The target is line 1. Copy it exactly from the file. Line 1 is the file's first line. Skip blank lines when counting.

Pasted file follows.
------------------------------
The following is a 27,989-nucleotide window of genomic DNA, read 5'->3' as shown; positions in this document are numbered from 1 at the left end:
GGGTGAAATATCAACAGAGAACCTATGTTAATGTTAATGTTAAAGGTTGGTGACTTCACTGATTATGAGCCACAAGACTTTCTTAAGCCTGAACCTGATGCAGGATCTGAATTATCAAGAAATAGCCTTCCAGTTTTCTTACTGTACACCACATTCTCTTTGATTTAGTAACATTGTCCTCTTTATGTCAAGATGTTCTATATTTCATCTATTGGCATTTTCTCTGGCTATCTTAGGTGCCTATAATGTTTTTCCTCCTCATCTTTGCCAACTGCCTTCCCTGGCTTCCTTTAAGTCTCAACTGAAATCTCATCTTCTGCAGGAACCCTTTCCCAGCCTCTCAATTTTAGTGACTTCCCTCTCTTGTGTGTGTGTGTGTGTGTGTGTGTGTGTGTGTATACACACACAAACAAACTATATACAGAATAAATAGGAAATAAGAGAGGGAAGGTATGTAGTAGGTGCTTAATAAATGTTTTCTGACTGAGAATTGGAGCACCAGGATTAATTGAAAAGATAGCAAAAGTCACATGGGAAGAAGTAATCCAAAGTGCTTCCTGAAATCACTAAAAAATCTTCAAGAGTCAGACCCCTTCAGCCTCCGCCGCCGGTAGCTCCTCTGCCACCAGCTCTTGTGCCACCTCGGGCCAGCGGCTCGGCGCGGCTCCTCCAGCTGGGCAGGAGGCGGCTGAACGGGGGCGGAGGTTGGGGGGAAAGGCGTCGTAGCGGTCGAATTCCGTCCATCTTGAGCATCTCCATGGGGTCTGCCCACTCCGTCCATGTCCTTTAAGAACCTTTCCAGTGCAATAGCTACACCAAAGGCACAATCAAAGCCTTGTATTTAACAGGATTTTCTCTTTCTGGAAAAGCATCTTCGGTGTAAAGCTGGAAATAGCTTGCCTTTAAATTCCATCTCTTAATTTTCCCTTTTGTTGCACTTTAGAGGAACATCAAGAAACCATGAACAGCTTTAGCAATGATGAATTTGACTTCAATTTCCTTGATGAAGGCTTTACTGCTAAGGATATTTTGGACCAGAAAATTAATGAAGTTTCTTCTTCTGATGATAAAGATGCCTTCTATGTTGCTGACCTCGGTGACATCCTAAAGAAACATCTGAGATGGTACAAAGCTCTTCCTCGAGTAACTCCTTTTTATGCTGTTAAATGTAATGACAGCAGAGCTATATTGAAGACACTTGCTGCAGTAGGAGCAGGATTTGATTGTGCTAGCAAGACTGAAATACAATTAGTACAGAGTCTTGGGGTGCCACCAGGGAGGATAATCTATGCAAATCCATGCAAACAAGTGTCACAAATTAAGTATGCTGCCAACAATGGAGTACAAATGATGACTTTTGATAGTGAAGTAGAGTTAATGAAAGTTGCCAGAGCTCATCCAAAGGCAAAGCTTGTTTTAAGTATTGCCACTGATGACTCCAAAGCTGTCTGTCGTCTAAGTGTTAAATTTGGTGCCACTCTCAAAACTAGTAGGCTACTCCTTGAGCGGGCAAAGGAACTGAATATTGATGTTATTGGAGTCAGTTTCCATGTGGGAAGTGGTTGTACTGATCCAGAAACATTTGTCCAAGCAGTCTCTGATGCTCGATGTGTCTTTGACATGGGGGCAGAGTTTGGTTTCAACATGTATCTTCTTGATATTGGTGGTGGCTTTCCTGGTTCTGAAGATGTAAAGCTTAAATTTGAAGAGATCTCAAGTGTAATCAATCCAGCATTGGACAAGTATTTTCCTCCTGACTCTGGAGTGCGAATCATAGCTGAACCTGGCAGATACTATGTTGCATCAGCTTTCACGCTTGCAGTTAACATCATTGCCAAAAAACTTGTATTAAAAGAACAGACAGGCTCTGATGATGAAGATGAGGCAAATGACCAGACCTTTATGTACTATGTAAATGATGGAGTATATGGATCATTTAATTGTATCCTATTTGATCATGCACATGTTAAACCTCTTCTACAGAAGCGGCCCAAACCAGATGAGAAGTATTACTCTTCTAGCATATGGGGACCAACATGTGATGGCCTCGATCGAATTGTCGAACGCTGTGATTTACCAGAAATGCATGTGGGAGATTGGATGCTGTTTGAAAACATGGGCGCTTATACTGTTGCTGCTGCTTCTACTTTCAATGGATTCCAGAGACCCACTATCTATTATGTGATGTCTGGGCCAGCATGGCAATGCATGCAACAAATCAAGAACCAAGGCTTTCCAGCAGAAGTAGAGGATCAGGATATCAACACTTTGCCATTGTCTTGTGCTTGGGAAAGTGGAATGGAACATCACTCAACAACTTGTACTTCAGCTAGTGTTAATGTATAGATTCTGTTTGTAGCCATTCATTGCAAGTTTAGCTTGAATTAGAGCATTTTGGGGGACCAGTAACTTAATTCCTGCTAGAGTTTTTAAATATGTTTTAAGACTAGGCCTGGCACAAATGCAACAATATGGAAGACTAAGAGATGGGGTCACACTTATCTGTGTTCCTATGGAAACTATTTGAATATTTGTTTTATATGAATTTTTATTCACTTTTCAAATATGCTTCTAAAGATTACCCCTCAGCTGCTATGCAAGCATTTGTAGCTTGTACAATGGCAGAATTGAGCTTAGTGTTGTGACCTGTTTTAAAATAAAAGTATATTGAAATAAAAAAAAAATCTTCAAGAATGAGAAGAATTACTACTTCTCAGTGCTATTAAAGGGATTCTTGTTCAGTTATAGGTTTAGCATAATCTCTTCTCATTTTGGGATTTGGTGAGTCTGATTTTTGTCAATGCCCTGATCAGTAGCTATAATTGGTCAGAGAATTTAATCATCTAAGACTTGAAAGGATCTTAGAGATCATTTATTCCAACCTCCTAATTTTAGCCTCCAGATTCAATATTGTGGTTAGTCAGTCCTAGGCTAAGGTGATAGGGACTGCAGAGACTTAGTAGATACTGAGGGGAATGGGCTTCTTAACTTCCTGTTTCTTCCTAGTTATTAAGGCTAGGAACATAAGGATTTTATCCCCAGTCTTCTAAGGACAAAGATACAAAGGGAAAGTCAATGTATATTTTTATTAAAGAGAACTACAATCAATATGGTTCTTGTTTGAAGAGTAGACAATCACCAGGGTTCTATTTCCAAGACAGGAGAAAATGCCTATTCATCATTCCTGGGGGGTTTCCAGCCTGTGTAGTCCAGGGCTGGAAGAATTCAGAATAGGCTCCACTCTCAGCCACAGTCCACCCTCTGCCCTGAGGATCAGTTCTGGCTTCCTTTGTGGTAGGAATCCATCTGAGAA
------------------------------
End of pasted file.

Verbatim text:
The following is a 27,989-nucleotide window of genomic DNA, read 5'->3' as shown; positions in this document are numbered from 1 at the left end: